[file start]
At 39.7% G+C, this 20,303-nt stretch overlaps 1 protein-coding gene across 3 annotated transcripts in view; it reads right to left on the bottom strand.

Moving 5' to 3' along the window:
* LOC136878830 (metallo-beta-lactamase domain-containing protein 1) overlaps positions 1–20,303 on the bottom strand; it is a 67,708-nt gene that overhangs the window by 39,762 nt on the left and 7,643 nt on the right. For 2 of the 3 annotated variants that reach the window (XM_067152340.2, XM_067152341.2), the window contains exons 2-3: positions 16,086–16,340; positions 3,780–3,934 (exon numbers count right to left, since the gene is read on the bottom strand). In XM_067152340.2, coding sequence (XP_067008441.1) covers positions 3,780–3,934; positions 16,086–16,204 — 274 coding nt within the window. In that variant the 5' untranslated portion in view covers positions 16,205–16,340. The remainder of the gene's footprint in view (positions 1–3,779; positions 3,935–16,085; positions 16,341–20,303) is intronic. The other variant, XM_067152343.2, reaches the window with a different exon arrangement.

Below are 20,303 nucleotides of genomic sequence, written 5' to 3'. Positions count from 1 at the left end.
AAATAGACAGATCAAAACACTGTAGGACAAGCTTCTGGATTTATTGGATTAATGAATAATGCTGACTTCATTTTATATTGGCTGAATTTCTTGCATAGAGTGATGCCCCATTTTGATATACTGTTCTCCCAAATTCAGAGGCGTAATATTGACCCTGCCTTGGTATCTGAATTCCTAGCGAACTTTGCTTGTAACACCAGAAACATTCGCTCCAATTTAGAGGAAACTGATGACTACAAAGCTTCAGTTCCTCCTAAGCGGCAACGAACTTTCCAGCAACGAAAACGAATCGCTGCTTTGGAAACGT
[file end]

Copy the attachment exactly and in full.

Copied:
At 39.7% G+C, this 20,303-nt stretch overlaps 1 protein-coding gene across 3 annotated transcripts in view; it reads right to left on the bottom strand.

Moving 5' to 3' along the window:
* LOC136878830 (metallo-beta-lactamase domain-containing protein 1) overlaps positions 1–20,303 on the bottom strand; it is a 67,708-nt gene that overhangs the window by 39,762 nt on the left and 7,643 nt on the right. For 2 of the 3 annotated variants that reach the window (XM_067152340.2, XM_067152341.2), the window contains exons 2-3: positions 16,086–16,340; positions 3,780–3,934 (exon numbers count right to left, since the gene is read on the bottom strand). In XM_067152340.2, coding sequence (XP_067008441.1) covers positions 3,780–3,934; positions 16,086–16,204 — 274 coding nt within the window. In that variant the 5' untranslated portion in view covers positions 16,205–16,340. The remainder of the gene's footprint in view (positions 1–3,779; positions 3,935–16,085; positions 16,341–20,303) is intronic. The other variant, XM_067152343.2, reaches the window with a different exon arrangement.

Below are 20,303 nucleotides of genomic sequence, written 5' to 3'. Positions count from 1 at the left end.
AAATAGACAGATCAAAACACTGTAGGACAAGCTTCTGGATTTATTGGATTAATGAATAATGCTGACTTCATTTTATATTGGCTGAATTTCTTGCATAGAGTGATGCCCCATTTTGATATACTGTTCTCCCAAATTCAGAGGCGTAATATTGACCCTGCCTTGGTATCTGAATTCCTAGCGAACTTTGCTTGTAACACCAGAAACATTCGCTCCAATTTAGAGGAAACTGATGACTACAAAGCTTCAGTTCCTCCTAAGCGGCAACGAACTTTCCAGCAACGAAAACGAATCGCTGCTTTGGAAACGT